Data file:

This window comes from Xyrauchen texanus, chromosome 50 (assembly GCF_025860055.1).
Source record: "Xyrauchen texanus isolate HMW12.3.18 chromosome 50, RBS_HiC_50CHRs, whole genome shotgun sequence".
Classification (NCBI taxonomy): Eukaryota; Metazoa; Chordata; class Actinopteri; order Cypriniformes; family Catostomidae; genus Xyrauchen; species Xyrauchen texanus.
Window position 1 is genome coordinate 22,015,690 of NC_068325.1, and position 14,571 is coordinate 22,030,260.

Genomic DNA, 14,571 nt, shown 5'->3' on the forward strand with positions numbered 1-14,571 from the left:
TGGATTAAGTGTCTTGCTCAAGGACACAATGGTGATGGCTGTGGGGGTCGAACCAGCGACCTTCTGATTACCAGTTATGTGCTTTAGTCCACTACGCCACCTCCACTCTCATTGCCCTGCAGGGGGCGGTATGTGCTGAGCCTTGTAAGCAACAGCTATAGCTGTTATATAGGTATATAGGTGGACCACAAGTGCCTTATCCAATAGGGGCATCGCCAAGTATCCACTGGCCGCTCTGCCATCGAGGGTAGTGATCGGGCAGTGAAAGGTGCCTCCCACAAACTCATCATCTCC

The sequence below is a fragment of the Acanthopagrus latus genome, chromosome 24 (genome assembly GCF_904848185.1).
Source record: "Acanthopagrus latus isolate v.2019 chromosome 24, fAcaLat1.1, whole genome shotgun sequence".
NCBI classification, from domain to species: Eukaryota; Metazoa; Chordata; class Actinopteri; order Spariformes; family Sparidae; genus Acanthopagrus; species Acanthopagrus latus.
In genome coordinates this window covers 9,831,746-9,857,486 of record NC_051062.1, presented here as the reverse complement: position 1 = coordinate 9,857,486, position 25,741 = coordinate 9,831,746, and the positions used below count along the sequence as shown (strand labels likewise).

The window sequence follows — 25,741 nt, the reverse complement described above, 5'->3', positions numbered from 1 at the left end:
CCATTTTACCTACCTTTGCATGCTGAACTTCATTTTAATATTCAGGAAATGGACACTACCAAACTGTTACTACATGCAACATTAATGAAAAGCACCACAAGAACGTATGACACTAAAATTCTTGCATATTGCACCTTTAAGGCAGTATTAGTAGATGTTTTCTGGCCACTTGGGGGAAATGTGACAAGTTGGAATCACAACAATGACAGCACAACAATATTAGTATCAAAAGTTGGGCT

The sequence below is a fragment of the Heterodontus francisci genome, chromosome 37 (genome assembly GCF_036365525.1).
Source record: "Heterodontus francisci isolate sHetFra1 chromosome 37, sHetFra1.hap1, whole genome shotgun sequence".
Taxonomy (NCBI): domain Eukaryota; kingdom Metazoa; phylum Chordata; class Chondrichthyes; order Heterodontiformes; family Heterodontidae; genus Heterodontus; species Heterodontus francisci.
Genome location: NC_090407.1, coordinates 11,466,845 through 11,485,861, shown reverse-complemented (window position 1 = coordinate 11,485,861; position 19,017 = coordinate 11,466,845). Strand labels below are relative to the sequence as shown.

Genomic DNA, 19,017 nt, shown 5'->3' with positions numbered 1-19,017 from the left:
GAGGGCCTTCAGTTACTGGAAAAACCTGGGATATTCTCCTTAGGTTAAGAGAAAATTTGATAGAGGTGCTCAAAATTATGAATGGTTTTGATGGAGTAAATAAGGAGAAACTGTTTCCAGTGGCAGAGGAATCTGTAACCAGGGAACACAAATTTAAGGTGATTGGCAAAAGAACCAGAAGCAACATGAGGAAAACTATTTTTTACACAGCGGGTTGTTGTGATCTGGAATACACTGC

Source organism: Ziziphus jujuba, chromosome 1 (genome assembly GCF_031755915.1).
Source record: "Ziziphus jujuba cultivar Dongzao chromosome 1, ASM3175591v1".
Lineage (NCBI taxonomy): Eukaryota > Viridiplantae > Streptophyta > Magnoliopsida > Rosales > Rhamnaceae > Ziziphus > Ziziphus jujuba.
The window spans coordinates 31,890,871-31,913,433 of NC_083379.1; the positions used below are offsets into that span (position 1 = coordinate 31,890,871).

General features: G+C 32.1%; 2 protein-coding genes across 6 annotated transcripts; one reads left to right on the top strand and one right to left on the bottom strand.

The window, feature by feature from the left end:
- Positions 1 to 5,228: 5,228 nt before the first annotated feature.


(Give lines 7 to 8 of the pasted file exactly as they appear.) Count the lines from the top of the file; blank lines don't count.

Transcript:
The sequence below is a fragment of the Acanthopagrus latus genome, chromosome 24 (genome assembly GCF_904848185.1).
Source record: "Acanthopagrus latus isolate v.2019 chromosome 24, fAcaLat1.1, whole genome shotgun sequence".